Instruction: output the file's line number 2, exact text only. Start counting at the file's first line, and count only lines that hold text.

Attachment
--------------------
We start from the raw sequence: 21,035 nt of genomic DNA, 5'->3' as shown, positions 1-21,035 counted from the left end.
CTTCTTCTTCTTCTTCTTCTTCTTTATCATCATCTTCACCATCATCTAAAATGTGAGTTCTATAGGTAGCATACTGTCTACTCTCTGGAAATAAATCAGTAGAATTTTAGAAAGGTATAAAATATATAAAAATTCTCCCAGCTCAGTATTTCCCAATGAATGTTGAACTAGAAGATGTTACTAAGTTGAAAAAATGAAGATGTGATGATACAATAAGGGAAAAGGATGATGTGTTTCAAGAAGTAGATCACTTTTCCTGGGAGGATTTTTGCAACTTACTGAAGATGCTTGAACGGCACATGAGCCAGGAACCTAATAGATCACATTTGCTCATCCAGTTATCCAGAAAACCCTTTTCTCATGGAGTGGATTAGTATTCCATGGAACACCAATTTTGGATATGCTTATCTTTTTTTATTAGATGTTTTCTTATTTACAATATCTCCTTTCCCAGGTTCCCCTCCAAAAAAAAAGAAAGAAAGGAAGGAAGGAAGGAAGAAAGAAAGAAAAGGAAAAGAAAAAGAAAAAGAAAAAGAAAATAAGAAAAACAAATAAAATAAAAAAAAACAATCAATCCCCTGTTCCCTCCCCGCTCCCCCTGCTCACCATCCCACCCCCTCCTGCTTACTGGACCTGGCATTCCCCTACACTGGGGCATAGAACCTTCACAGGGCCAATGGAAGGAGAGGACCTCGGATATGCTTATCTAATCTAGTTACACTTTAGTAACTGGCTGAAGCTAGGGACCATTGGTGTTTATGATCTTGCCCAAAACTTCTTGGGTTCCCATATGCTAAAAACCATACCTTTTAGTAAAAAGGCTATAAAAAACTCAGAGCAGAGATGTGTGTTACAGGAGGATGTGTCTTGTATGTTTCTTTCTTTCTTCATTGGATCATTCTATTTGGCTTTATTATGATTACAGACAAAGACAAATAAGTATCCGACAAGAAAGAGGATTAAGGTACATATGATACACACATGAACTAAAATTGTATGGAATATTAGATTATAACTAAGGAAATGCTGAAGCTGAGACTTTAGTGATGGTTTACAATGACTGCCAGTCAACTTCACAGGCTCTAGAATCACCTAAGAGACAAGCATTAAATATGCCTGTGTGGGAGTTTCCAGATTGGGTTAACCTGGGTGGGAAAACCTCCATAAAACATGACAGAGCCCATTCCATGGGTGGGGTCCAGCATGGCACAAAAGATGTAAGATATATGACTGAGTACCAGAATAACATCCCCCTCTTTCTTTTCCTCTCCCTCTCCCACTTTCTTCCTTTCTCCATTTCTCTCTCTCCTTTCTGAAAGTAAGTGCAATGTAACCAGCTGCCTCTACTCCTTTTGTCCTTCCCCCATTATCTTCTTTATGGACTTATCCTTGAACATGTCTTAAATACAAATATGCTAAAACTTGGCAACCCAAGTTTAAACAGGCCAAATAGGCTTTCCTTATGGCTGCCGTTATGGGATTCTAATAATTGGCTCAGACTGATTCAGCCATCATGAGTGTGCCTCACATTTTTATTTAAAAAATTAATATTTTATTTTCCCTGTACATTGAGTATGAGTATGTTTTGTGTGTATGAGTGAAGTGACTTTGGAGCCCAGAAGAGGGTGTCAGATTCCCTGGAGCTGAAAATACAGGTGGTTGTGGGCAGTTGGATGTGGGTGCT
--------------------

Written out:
CTTCTTCTTCTTCTTCTTCTTCTTTATCATCATCTTCACCATCATCTAAAATGTGAGTTCTATAGGTAGCATACTGTCTACTCTCTGGAAATAAATCAGTAGAATTTTAGAAAGGTATAAAATATATAAAAATTCTCCCAGCTCAGTATTTCCCAATGAATGTTGAACTAGAAGATGTTACTAAGTTGAAAAAATGAAGATGTGATGATACAATAAGGGAAAAGGATGATGTGTTTCAAGAAGTAGATCACTTTTCCTGGGAGGATTTTTGCAACTTACTGAAGATGCTTGAACGGCACATGAGCCAGGAACCTAATAGATCACATTTGCTCATCCAGTTATCCAGAAAACCCTTTTCTCATGGAGTGGATTAGTATTCCATGGAACACCAATTTTGGATATGCTTATCTTTTTTTATTAGATGTTTTCTTATTTACAATATCTCCTTTCCCAGGTTCCCCTCCAAAAAAAAAGAAAGAAAGGAAGGAAGGAAGGAAGAAAGAAAGAAAAGGAAAAGAAAAAGAAAAAGAAAAAGAAAATAAGAAAAACAAATAAAATAAAAAAAAACAATCAATCCCCTGTTCCCTCCCCGCTCCCCCTGCTCACCATCCCACCCCCTCCTGCTTACTGGACCTGGCATTCCCCTACACTGGGGCATAGAACCTTCACAGGGCCAATGGAAGGAGAGGACCTCGGATATGCTTATCTAATCTAGTTACACTTTAGTAACTGGCTGAAGCTAGGGACCATTGGTGTTTATGATCTTGCCCAAAACTTCTTGGGTTCCCATATGCTAAAAACCATACCTTTTAGTAAAAAGGCTATAAAAAACTCAGAGCAGAGATGTGTGTTACAGGAGGATGTGTCTTGTATGTTTCTTTCTTTCTTCATTGGATCATTCTATTTGGCTTTATTATGATTACAGACAAAGACAAATAAGTATCCGACAAGAAAGAGGATTAAGGTACATATGATACACACATGAACTAAAATTGTATGGAATATTAGATTATAACTAAGGAAATGCTGAAGCTGAGACTTTAGTGATGGTTTACAATGACTGCCAGTCAACTTCACAGGCTCTAGAATCACCTAAGAGACAAGCATTAAATATGCCTGTGTGGGAGTTTCCAGATTGGGTTAACCTGGGTGGGAAAACCTCCATAAAACATGACAGAGCCCATTCCATGGGTGGGGTCCAGCATGGCACAAAAGATGTAAGATATATGACTGAGTACCAGAATAACATCCCCCTCTTTCTTTTCCTCTCCCTCTCCCACTTTCTTCCTTTCTCCATTTCTCTCTCTCCTTTCTGAAAGTAAGTGCAATGTAACCAGCTGCCTCTACTCCTTTTGTCCTTCCCCCATTATCTTCTTTATGGACTTATCCTTGAACATGTCTTAAATACAAATATGCTAAAACTTGGCAACCCAAGTTTAAACAGGCCAAATAGGCTTTCCTTATGGCTGCCGTTATGGGATTCTAATAATTGGCTCAGACTGATTCAGCCATCATGAGTGTGCCTCACATTTTTATTTAAAAAATTAATATTTTATTTTCCCTGTACATTGAGTATGAGTATGTTTTGTGTGTATGAGTGAAGTGACTTTGGAGCCCAGAAGAGGGTGTCAGATTCCCTGGAGCTGAAAATACAGGTGGTTGTGGGCAGTTGGATGTGGGTGCT